Sunday, November 18, 2007

FOOLS RUSH IN by Ed Gorman

It was the winter of 2002 that I discovered Ed Gorman’s Sam McCain series—I found a copy of Will You Still Love Me Tomorrow?, the third novel in the series, at Borders one afternoon. I read it, loved it, and quickly went on an expedition to find the first two novels in the series. Since then there have been four additional Sam McCain novels and one novella. I’ve read each of them at least once, and I just read the most recent addition to the series: Fools Rush In.

It’s 1963. The civil rights movement is charging across the country. The townspeople of Black River Falls, Iowa are concerned about the tumultuous changes that are happening across the country, but their town has been insulated from the turmoil until a young black man is murdered. His name is David Leeds, and he is a motivated, attractive, and well-liked young man who is attending University in Cedar Rapids, and scandalously dating the daughter of a local Senator.

Sam is again heralded into action by Judge Whitney—the last of the gentrified Whitney family who came to Black River Falls in the 1860s after a disagreement with the Treasury department sent them running from the East coast. He is ordered to find out who killed David Leeds and stop Cliff Sykes, the incompetent local Sheriff, from fouling the investigation. Sam quickly finds himself in a mystery that goes beyond mere racism—he does discover plenty of hate, but he also finds corruption, blackmail, fear, and even a little love.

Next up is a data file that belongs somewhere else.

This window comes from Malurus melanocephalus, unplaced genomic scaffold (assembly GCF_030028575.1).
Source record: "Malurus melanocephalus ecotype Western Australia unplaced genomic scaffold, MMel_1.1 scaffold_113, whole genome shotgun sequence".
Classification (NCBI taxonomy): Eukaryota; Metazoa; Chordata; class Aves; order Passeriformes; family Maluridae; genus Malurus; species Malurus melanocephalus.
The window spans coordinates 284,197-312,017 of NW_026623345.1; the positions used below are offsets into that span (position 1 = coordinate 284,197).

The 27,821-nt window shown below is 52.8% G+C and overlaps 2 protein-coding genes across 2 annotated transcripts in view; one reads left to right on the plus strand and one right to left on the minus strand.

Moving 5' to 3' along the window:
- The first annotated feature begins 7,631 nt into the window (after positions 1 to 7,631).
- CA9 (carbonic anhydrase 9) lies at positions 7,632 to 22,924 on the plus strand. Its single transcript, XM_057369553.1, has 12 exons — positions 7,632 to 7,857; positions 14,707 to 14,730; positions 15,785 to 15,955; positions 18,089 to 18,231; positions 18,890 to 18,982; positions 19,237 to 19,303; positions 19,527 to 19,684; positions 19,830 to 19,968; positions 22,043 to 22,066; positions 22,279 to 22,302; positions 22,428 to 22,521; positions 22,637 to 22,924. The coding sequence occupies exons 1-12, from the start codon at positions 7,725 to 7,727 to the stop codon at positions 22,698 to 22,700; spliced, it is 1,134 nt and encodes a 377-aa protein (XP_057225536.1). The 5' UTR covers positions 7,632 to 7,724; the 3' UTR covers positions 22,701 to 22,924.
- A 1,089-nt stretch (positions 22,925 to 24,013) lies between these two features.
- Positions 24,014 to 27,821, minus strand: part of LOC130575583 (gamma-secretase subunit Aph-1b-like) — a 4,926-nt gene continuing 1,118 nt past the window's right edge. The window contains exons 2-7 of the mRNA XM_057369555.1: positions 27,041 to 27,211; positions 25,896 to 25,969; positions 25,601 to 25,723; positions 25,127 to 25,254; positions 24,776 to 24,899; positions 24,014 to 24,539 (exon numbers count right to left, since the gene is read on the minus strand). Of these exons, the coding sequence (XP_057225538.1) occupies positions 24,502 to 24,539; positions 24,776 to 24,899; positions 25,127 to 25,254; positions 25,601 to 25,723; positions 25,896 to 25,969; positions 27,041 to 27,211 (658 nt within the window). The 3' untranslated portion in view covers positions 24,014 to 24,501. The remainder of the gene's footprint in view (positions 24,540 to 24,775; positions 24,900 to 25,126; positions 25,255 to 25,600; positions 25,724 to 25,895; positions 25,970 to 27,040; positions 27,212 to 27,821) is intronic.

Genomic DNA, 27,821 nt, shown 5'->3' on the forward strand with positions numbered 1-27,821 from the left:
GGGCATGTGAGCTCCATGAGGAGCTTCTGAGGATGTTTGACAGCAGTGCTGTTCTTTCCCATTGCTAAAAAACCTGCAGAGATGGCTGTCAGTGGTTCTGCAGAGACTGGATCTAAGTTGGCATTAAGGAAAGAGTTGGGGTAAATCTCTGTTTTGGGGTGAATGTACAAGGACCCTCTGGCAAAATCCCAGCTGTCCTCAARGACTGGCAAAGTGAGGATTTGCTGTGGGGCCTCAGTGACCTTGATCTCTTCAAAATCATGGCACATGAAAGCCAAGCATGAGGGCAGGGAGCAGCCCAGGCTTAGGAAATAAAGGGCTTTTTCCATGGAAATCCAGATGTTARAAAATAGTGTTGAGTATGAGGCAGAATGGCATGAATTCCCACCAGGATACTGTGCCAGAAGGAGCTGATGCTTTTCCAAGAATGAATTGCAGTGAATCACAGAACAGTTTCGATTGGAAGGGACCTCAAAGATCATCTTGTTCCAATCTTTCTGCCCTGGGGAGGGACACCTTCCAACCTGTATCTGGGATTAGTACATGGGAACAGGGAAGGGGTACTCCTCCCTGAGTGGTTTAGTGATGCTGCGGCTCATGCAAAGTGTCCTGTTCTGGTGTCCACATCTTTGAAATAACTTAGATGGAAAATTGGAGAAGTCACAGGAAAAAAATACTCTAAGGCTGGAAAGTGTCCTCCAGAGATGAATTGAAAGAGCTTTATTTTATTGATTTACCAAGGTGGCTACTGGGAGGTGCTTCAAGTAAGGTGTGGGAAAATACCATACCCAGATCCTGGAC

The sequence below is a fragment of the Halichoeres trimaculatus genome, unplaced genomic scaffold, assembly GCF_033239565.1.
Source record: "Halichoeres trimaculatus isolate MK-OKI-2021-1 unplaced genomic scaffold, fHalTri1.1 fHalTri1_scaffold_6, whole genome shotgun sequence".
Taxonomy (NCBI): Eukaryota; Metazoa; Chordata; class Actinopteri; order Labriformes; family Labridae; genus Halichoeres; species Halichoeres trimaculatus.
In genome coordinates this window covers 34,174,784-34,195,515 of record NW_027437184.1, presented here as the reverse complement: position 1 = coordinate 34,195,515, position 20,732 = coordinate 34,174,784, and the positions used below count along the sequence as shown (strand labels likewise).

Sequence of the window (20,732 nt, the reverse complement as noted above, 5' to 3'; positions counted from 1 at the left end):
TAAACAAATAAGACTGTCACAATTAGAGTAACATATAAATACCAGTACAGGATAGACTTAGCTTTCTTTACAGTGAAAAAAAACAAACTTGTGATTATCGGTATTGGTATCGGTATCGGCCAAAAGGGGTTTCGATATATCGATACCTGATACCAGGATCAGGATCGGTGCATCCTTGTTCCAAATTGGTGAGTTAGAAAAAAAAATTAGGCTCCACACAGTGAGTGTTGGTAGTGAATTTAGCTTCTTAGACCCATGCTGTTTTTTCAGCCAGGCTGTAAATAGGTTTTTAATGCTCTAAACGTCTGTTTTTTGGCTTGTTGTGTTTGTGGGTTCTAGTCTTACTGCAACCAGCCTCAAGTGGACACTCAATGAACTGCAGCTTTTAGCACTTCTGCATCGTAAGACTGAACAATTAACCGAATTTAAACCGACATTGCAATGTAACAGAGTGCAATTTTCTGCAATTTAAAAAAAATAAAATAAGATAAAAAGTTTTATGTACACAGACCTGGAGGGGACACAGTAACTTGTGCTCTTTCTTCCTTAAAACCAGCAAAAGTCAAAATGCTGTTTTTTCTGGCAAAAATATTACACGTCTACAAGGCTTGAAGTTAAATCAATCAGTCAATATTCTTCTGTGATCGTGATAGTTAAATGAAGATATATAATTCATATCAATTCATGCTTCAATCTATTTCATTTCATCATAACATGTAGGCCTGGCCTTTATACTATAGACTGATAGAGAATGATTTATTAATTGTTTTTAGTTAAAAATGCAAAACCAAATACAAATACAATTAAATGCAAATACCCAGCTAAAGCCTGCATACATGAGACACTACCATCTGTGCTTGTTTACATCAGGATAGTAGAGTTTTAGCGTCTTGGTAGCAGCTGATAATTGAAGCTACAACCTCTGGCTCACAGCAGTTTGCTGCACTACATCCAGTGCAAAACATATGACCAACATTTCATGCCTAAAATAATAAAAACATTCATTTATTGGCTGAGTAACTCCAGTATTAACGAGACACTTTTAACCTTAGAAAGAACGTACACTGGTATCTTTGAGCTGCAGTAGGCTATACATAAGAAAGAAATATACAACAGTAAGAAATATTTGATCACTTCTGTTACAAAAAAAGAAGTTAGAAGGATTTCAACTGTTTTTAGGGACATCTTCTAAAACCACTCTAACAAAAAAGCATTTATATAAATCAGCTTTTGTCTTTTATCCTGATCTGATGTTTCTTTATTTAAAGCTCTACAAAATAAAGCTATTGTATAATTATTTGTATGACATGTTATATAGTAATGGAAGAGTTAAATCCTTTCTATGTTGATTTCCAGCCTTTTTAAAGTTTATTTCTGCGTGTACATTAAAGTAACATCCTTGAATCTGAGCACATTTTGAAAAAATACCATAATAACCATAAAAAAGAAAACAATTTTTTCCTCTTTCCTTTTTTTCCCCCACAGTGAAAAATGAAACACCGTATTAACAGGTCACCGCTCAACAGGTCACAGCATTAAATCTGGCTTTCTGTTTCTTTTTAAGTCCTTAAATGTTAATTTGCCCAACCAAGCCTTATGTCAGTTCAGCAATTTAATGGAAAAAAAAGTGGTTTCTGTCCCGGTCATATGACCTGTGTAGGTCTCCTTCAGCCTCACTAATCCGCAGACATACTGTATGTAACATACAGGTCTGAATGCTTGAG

Fools Rush In is darker than the previous entries in the series. We find Sam in a new world—the beautiful Pamela Forrest is gone, Mary has returned to her husband and Sam feels himself getting a little older. His father is ill and his world is changing. He is still a wiseacre, philosopher, pulp reader, part-time lawyer, and part-time private eye, but the world is changing around him. Or maybe better said, he is losing his youth and his vision of the world is changing.

The mystery is top-notch. Mr. Gorman gives enough false leads to keep the reader guessing at what is happening, and when the climax arrived I was surprised by who did what, and why. I enjoyed Fools Rush In a whole lot. It is a worthy addition to one of the better private eye series still being produced, and I hope—oh how I hope!—there is another story or two still waiting to see print. But if there isn’t, Fools Rush In isn’t a bad title to go out with.

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